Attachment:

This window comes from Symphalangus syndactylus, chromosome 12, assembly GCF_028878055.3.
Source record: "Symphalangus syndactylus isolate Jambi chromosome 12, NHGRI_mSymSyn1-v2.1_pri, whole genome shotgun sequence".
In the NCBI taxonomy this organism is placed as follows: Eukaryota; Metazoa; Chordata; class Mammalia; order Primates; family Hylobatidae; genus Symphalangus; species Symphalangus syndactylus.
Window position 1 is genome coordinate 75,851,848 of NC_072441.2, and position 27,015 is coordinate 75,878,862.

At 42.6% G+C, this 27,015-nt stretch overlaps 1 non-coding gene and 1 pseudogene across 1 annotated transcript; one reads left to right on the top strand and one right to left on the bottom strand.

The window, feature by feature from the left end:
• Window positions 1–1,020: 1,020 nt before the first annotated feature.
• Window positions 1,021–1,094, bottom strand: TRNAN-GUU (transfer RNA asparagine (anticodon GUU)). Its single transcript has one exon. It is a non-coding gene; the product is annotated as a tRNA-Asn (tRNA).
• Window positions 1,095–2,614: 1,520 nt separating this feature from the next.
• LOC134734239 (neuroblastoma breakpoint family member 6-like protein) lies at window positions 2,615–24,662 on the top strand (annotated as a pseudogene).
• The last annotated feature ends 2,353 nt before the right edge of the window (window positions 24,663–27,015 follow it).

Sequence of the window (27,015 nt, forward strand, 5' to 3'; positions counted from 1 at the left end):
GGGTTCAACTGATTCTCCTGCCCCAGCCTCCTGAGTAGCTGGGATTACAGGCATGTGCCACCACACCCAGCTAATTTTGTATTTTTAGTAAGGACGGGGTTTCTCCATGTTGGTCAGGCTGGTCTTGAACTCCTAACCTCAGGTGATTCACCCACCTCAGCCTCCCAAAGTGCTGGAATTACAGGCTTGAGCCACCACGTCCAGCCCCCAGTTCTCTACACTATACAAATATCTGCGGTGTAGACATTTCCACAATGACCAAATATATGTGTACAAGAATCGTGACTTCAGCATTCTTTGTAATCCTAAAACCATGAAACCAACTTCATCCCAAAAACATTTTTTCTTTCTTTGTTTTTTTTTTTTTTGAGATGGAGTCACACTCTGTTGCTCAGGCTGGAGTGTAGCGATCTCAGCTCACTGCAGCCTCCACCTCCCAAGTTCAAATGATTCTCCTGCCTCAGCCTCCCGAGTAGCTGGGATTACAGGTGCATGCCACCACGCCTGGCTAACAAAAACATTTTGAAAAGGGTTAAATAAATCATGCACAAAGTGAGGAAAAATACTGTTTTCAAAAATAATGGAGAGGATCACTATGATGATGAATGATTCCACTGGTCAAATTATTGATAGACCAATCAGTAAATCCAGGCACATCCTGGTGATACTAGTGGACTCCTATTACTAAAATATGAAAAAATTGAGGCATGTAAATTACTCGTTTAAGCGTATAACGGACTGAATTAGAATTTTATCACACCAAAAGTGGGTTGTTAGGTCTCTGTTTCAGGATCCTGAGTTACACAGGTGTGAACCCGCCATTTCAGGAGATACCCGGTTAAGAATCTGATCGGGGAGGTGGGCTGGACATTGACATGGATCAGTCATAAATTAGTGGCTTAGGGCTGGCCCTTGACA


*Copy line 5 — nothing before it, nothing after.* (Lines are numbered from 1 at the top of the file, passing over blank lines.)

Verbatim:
At 42.6% G+C, this 27,015-nt stretch overlaps 1 non-coding gene and 1 pseudogene across 1 annotated transcript; one reads left to right on the top strand and one right to left on the bottom strand.